BUFFALO, N.Y. - Language is a powerful tool that can ease the transition into a new home for foster children and enhances the possibility that it will be a successful placement, according to new research from the University at Buffalo.
When foster parents say, "This is our house; this is your room," to a foster child, they're relaying an important message: "You are part of this family - the whole family," and that's a strong statement, says to Annette Semanchin Jones, an assistant professor in the UB School of Social Work.
Researchers refer to this as "claiming language" and its consistent use by foster parents plays a critical role when foster children are adapting to new homes.
The same is true, Semanchin Jones says, when foster children feel a sense of belonging and know that their foster parents will advocate for them and help with the adaptation to different schools and neighborhoods.
The findings come out of research published in the latest issue of the Journal of Public Child Welfare by Semanchin Jones, with her colleague Barbara Rittner, UB associate professor of social work, and Melissa Affronti of Coordinated Care Services Inc., a human service agency in upstate New York.
Although successfully adjusting to foster care has long-term positive effects on children, little research has been done exploring the link between foster parent characteristics and the developmental outcomes of children in their care. Services are available for children to help them maintain their placements and this study, she says, complements that approach by providing important insights that highlight strategies foster parents use to successfully transition children in new placements.
The researchers conducted interviews and focus groups with 35 experienced foster parents to explore how they contributed to a "functional adaptation" that helped their children transition successfully and sustain their placements.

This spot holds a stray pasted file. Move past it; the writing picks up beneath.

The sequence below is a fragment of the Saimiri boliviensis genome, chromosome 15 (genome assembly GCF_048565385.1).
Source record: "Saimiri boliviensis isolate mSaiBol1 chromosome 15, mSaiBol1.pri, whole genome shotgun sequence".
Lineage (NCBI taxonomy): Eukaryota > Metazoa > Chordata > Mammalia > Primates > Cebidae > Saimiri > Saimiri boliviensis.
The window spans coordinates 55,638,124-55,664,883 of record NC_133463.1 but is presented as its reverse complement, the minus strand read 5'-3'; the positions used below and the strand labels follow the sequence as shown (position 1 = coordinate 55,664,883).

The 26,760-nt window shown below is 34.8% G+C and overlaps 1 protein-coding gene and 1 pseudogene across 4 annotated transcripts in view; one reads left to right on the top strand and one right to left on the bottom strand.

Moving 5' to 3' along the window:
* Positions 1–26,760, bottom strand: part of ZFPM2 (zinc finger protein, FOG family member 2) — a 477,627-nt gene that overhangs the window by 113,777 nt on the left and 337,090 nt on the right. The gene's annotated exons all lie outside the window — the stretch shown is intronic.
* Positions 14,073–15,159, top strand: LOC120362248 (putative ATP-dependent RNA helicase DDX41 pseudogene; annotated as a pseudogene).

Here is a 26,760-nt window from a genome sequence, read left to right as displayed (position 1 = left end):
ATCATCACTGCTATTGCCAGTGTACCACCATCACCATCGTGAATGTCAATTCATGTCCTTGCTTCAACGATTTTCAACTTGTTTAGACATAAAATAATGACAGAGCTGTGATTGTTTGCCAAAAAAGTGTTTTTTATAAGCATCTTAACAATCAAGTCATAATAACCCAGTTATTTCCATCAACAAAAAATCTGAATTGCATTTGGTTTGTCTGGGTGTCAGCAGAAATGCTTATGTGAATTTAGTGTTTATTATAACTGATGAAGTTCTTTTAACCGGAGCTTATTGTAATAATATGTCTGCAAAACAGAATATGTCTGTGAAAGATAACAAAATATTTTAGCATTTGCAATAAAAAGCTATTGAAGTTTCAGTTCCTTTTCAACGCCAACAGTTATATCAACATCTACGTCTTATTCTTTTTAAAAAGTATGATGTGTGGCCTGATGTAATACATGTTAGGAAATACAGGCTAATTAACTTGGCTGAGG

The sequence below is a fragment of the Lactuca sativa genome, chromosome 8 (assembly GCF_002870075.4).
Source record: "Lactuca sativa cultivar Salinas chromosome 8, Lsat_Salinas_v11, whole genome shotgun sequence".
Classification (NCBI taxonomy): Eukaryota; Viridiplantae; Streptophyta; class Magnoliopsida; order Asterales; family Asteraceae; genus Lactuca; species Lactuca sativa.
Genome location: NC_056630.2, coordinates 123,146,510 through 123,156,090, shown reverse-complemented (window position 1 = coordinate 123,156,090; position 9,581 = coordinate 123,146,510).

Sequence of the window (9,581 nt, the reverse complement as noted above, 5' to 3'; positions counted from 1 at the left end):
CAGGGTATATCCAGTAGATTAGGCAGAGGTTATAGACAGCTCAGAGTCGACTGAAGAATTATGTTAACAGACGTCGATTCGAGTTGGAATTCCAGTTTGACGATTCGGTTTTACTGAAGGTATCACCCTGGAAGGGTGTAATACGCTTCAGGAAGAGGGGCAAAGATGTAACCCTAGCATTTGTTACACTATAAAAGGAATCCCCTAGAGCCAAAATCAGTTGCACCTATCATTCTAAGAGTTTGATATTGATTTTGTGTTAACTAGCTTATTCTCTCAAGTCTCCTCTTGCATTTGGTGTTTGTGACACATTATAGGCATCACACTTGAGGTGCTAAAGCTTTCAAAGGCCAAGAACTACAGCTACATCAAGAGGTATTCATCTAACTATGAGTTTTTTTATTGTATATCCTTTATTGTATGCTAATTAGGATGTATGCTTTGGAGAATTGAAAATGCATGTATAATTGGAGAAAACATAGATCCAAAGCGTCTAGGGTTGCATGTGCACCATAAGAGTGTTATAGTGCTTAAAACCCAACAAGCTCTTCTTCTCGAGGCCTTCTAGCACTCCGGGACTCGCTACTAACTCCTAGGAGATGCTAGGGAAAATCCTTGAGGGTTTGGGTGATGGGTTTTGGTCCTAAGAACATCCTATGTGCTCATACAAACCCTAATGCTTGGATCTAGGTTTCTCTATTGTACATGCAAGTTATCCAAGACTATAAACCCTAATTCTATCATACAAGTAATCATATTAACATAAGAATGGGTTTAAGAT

"This study really speaks to helping to make sure that foster parents are well prepared," says Semanchin Jones. "Every jurisdiction has pre-service trainings, but our research shows the need for ongoing support once kids are in foster homes."
There is a nearly 50 percent turnover rate of foster parents and nearly 90 percent of children in foster care experience at least one disruption, according to Semanchin Jones.
"When we think about kids who have already been removed from their homes of origin, placement disruption can be a re-traumatizing experience," she says.
Research also shows that children who experience frequent disruptions tend to have poor psychosocial outcomes.
"Even kids who didn't come into foster homes with behavior problems end up having both internalizing behaviors like suicidal ideations and externalizing aggressive behaviors such as physical aggression," she says.
This can set up a perpetuating cycle of instability for children as their continuing poor behaviors force each new set of foster parents to request the child be moved to a different placement.
Foster parents also need to understand the multiple dimensions of foster care created by the existence of a foster family, a birth family and the child.
"Foster parents should be respectful in honoring the birth family," says Semanchin Jones. "That can be difficult because not every situation is going smoothly, but kids have multiple senses of loyalty and foster parents should not be talking down about the birth family."
Showing foster parents research that identifies what's important also can help a child's transition, she says.
"Our research can really help child welfare agencies. Those agencies that are responsible for licensing foster homes and training foster parents can use this information in an ongoing way," says Semanchin Jones.
"Foster parents need to know there are areas for continued improvement: skills building-pieces. Some of these things may come naturally to foster parents, but it doesn't mean you can't build capacity."
Journal of Public Child Welfare